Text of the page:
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CONNECTING WITH THE CROWD Mashirika embodies theatre’s poten al 3 0 THE INDEPENDENT December 16
CONNECTING WITH THE CROWD Mashirika embodies theatre’s poten al 3 0 THE INDEPENDENT December 16

CONNECTING WITH THE CROWD

Mashirika embodies theatre’s poten al

CONNECTING WITH THE CROWD Mashirika embodies theatre’s poten al 3 0 THE INDEPENDENT December 16 -
CONNECTING WITH THE CROWD Mashirika embodies theatre’s poten al 3 0 THE INDEPENDENT December 16 -
CONNECTING WITH THE CROWD Mashirika embodies theatre’s poten al 3 0 THE INDEPENDENT December 16 -
CONNECTING WITH THE CROWD Mashirika embodies theatre’s poten al 3 0 THE INDEPENDENT December 16 -
CONNECTING WITH THE CROWD Mashirika embodies theatre’s poten al 3 0 THE INDEPENDENT December 16 -
CONNECTING WITH THE CROWD Mashirika embodies theatre’s poten al 3 0 THE INDEPENDENT December 16 -

30 THE INDEPENDENT December 16 - 22, 2011

BY CASSANDRA LUKWAGO

A group of girls—aged ve

to eight—rush onto the

stage in bright red dress-

es. They perform a song

about HIV/AIDS—the

theme of the night’s per-

formance. The girls are

followed on stage by a boy who succumbs to the temptations of an older woman only to have his romance unearthed by an enraged girlfriend. Through a mix- ture of light, costume and musical eects, the girlfriend’s anger is so palpable that many in the audience wince as the couple begin to ght on stage. Body language supplants dialogue as the main form of communication to account for the multi- lingual crowd that is present. The artists behind the show--- Mashirika creative and performing arts group—started in 1998 when Hope Azeda, then a student of music dance and drama at Makerere University was discovered by the then director of information Radio Rwanda during one of her performances. Azeda was invited back to Rwanda where she spent three months at Radio Rwanda learning Kin- yarwanda before starting the group. At the time, the theater scene in Rwanda was just beginning. According to Azeda, the commonest art form was radio dramas. “I realized that theatre is not about construction,” she recounts. “It’s about creating a space for dialogue and communal sharing.” As they developed as an act, Mashirika began to tackle themes like community, water, HIV, genocide and nutrition on stage—always using body language, costumes and music to underscore their message. The group and acts consists of people who sing, dance, act and play instruments. Skills, moreover, are continuously shared and passed on between group members. Now with 25 permanent members, they are more a family then a business. Some members live in Uganda and others in Kenya, but when there is a performance, they all come to Rwanda. Sometimes schedules are so tight that scripts and synopses are sent by e-mail, but this never prevents a performance from taking place. Angel Uwamahoro, a lead dancer and administrative coordinator for Mashirika, joined when she was 15-years old. She was introduced to the group when Azeda was amongst the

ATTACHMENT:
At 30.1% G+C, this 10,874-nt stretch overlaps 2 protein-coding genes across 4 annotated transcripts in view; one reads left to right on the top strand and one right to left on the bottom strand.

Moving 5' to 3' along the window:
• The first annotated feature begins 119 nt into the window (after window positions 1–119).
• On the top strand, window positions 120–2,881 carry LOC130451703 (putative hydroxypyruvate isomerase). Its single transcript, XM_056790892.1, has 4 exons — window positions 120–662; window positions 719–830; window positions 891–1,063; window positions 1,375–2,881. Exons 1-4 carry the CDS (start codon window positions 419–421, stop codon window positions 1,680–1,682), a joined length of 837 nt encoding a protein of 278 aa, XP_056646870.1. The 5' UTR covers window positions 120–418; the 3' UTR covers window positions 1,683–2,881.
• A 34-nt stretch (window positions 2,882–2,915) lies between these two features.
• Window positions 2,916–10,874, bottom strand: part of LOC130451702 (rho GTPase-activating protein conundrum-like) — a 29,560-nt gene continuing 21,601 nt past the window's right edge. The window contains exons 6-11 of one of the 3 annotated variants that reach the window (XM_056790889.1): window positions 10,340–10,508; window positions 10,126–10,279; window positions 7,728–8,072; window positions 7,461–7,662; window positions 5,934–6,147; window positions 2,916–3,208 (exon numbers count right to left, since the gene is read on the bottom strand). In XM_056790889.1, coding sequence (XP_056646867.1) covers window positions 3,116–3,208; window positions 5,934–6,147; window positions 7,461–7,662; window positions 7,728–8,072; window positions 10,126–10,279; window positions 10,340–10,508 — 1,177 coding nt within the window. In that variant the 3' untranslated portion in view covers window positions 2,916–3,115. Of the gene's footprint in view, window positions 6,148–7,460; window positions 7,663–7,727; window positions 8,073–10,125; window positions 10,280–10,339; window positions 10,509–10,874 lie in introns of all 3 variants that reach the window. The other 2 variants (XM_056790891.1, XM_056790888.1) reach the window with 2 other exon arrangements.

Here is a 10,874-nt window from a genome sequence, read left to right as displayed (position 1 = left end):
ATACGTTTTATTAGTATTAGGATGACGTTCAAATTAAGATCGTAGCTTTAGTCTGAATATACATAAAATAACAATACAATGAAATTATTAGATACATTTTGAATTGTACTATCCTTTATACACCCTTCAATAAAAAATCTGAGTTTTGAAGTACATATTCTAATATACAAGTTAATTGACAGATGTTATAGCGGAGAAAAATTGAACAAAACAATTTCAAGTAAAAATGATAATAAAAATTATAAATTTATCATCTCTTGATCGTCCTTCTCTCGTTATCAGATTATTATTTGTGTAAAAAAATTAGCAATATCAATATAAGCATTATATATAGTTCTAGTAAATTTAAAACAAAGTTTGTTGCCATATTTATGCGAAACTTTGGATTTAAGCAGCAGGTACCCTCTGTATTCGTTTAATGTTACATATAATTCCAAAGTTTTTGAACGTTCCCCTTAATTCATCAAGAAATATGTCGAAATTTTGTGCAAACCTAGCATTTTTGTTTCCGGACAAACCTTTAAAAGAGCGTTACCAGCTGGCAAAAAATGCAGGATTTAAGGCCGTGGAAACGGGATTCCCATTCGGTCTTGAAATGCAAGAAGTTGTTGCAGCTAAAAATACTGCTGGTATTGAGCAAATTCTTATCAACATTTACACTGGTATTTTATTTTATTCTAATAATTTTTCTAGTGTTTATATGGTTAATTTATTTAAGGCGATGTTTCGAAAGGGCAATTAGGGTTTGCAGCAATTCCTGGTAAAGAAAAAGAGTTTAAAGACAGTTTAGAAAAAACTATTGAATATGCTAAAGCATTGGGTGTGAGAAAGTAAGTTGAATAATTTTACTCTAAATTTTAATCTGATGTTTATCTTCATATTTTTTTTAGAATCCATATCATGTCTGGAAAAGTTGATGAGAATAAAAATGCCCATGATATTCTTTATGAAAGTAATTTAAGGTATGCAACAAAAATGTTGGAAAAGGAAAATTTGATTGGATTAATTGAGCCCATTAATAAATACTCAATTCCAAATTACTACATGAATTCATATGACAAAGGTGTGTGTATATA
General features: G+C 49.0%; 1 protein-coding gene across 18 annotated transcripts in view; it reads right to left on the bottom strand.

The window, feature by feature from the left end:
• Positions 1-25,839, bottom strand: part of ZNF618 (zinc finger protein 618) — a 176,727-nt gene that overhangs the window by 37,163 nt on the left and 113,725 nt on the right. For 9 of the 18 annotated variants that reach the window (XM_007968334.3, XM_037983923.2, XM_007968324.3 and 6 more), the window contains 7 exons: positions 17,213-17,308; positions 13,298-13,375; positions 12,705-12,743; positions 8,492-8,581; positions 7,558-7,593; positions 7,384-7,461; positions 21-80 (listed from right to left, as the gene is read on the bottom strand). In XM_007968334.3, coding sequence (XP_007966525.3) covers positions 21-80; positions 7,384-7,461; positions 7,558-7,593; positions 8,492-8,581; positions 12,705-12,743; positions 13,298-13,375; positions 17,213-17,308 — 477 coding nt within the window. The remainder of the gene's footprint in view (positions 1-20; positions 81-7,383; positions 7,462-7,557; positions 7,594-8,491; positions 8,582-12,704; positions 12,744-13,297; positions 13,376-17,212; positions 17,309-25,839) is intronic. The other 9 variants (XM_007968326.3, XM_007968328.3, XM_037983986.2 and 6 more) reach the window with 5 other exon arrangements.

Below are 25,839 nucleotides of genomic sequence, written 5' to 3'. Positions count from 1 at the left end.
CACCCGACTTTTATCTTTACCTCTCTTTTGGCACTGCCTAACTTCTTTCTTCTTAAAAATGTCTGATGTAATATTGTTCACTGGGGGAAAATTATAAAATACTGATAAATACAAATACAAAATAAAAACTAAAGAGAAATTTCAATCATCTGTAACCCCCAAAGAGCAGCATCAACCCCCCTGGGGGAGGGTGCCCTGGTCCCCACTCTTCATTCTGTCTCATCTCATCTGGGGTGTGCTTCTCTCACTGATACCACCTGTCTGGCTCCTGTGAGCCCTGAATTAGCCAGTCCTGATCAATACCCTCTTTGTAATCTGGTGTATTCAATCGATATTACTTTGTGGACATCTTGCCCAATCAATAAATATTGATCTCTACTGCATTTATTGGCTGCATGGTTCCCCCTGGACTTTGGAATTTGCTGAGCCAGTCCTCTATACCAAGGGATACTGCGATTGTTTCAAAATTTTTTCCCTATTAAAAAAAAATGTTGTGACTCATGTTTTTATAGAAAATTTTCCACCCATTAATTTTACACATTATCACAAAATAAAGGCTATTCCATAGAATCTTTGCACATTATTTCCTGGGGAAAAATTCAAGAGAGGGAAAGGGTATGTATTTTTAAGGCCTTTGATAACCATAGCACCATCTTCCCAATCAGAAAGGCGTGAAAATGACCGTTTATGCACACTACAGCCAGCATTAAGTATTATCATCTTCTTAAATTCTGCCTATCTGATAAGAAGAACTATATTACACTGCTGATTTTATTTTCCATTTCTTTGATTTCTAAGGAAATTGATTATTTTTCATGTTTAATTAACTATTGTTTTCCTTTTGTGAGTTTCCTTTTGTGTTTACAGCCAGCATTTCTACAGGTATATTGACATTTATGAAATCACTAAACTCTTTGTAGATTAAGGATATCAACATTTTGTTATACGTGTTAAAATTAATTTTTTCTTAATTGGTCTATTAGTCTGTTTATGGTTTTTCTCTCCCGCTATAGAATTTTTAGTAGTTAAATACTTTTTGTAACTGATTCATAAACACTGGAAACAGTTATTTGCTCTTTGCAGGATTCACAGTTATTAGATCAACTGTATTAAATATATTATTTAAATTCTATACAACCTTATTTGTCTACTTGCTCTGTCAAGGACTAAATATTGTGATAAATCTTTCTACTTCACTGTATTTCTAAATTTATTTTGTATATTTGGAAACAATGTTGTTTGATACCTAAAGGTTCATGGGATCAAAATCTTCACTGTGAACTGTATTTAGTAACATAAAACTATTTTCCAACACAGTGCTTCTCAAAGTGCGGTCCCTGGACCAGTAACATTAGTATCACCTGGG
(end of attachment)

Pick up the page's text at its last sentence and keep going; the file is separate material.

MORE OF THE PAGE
Culture

introduced to the group when Azeda was amongst the Culture Young performers assist Mashirika perform a

Young performers assist Mashirika perform a show that addresses the issues of HIV/AIDS

For three months in 2008, Mashirika went on a tour of the UK where they showcased one of their most famous performances about the genocide 110 times, while also partaking in 50 workshops to educate people about the genocide.

judges for a school play she wrote and later won first place for. Now 21, Uwa- mahoro says Mashirika is a good place for teens because of its inherent disci- pline. “Mashirika makes being good look cool,” she explains. “Not like other places where being bad is the thing.” However, to pull off a performance a lot of preparation and training is required. Mashirika members attend workshops with choreographers from Uganda, Ivory Coast, Ghana and the-

atre professors from the United States. Moreover, for three months in 2008, Mashirika went on a tour of the UK where they showcased one of their most famous performances about the geno- cide 110 times, while also partaking in 50 workshops to educate people about the genocide. The group has also helped to expand the frontiers of theatre in the country. Isôko, which translates to “the source” is another theater group that uses the art “for social harmony and cultural growth in Rwanda.” Isoko is currently working on the third installment of their “Trilogy of Time.” The first two parts depicted Rwanda’s past and present and the third will be about Rwanda’s future. The Ishyo cultural development centre, which helps to bring together artists, singers and dancers, in addition to drama clubs in schools and organ- isations such as Umurinzi and YWCA Rwanda, have also helped promote the- atre in Rwanda and use it as a means to reach and educate people. Mashirika, adds Azeda, is open to receiving new members and so long as you have talent and dedication, you are welcome. Mashirika believes that we all have a performer inside. To quote a Zimbabwean proverb: “If you can walk you can dance [and] if you can talk you

can sing.”

“If you can walk you can dance [and] if you can talk you can sing.” THE